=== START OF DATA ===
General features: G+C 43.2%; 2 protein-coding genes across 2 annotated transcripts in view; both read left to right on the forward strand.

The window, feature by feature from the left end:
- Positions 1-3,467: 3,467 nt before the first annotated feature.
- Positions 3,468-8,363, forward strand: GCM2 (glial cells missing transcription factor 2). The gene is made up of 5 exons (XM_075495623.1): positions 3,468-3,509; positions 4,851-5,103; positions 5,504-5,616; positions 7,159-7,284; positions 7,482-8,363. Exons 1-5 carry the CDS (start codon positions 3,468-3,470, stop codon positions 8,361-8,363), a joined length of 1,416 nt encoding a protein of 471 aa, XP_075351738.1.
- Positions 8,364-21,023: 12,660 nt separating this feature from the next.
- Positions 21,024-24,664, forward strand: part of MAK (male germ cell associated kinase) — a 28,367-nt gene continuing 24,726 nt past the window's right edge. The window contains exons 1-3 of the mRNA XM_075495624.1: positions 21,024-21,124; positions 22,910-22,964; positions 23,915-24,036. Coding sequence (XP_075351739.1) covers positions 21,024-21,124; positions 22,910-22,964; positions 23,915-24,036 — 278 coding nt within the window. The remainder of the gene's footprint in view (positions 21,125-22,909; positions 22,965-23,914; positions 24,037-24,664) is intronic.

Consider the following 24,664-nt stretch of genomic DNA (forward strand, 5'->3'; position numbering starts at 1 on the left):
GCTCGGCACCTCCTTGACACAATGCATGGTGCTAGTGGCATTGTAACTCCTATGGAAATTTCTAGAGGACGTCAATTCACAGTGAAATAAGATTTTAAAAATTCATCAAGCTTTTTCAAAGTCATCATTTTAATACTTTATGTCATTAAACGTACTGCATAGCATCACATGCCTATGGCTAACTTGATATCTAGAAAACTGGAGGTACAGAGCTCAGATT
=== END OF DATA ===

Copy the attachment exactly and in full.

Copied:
General features: G+C 43.2%; 2 protein-coding genes across 2 annotated transcripts in view; both read left to right on the forward strand.

The window, feature by feature from the left end:
- Positions 1-3,467: 3,467 nt before the first annotated feature.
- Positions 3,468-8,363, forward strand: GCM2 (glial cells missing transcription factor 2). The gene is made up of 5 exons (XM_075495623.1): positions 3,468-3,509; positions 4,851-5,103; positions 5,504-5,616; positions 7,159-7,284; positions 7,482-8,363. Exons 1-5 carry the CDS (start codon positions 3,468-3,470, stop codon positions 8,361-8,363), a joined length of 1,416 nt encoding a protein of 471 aa, XP_075351738.1.
- Positions 8,364-21,023: 12,660 nt separating this feature from the next.
- Positions 21,024-24,664, forward strand: part of MAK (male germ cell associated kinase) — a 28,367-nt gene continuing 24,726 nt past the window's right edge. The window contains exons 1-3 of the mRNA XM_075495624.1: positions 21,024-21,124; positions 22,910-22,964; positions 23,915-24,036. Coding sequence (XP_075351739.1) covers positions 21,024-21,124; positions 22,910-22,964; positions 23,915-24,036 — 278 coding nt within the window. The remainder of the gene's footprint in view (positions 21,125-22,909; positions 22,965-23,914; positions 24,037-24,664) is intronic.

Consider the following 24,664-nt stretch of genomic DNA (forward strand, 5'->3'; position numbering starts at 1 on the left):
GCTCGGCACCTCCTTGACACAATGCATGGTGCTAGTGGCATTGTAACTCCTATGGAAATTTCTAGAGGACGTCAATTCACAGTGAAATAAGATTTTAAAAATTCATCAAGCTTTTTCAAAGTCATCATTTTAATACTTTATGTCATTAAACGTACTGCATAGCATCACATGCCTATGGCTAACTTGATATCTAGAAAACTGGAGGTACAGAGCTCAGATT